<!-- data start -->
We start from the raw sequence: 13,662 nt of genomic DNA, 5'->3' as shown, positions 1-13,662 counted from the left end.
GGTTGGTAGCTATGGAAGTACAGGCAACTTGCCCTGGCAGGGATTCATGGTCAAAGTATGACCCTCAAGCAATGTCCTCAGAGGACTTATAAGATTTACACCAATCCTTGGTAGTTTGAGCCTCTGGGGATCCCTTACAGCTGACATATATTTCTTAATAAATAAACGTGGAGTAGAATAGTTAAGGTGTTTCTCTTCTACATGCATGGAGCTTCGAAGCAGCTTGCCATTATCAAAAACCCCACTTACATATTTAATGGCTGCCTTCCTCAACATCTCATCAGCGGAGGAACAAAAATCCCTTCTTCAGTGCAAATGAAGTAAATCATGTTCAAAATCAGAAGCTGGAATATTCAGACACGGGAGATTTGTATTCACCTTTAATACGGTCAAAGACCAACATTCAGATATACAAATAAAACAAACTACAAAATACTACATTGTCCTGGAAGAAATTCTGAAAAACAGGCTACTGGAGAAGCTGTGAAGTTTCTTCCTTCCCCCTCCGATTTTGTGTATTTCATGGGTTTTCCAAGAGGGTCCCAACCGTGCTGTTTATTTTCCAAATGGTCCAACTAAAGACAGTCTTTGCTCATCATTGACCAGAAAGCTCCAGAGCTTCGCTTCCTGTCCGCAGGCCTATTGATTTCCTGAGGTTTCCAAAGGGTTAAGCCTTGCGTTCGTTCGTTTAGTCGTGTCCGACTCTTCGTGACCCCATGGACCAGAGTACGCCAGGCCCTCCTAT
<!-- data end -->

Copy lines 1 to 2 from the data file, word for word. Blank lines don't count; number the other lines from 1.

We start from the raw sequence: 13,662 nt of genomic DNA, 5'->3' as shown, positions 1-13,662 counted from the left end.
GGTTGGTAGCTATGGAAGTACAGGCAACTTGCCCTGGCAGGGATTCATGGTCAAAGTATGACCCTCAAGCAATGTCCTCAGAGGACTTATAAGATTTACACCAATCCTTGGTAGTTTGAGCCTCTGGGGATCCCTTACAGCTGACATATATTTCTTAATAAATAAACGTGGAGTAGAATAGTTAAGGTGTTTCTCTTCTACATGCATGGAGCTTCGAAGCAGCTTGCCATTATCAAAAACCCCACTTACATATTTAATGGCTGCCTTCCTCAACATCTCATCAGCGGAGGAACAAAAATCCCTTCTTCAGTGCAAATGAAGTAAATCATGTTCAAAATCAGAAGCTGGAATATTCAGACACGGGAGATTTGTATTCACCTTTAATACGGTCAAAGACCAACATTCAGATATACAAATAAAACAAACTACAAAATACTACATTGTCCTGGAAGAAATTCTGAAAAACAGGCTACTGGAGAAGCTGTGAAGTTTCTTCCTTCCCCCTCCGATTTTGTGTATTTCATGGGTTTTCCAAGAGGGTCCCAACCGTGCTGTTTATTTTCCAAATGGTCCAACTAAAGACAGTCTTTGCTCATCATTGACCAGAAAGCTCCAGAGCTTCGCTTCCTGTCCGCAGGCCTATTGATTTCCTGAGGTTTCCAAAGGGTTAAGCCTTGCGTTCGTTCGTTTAGTCGTGTCCGACTCTTCGTGACCCCATGGACCAGAGTACGCCAGGCCCTCCTAT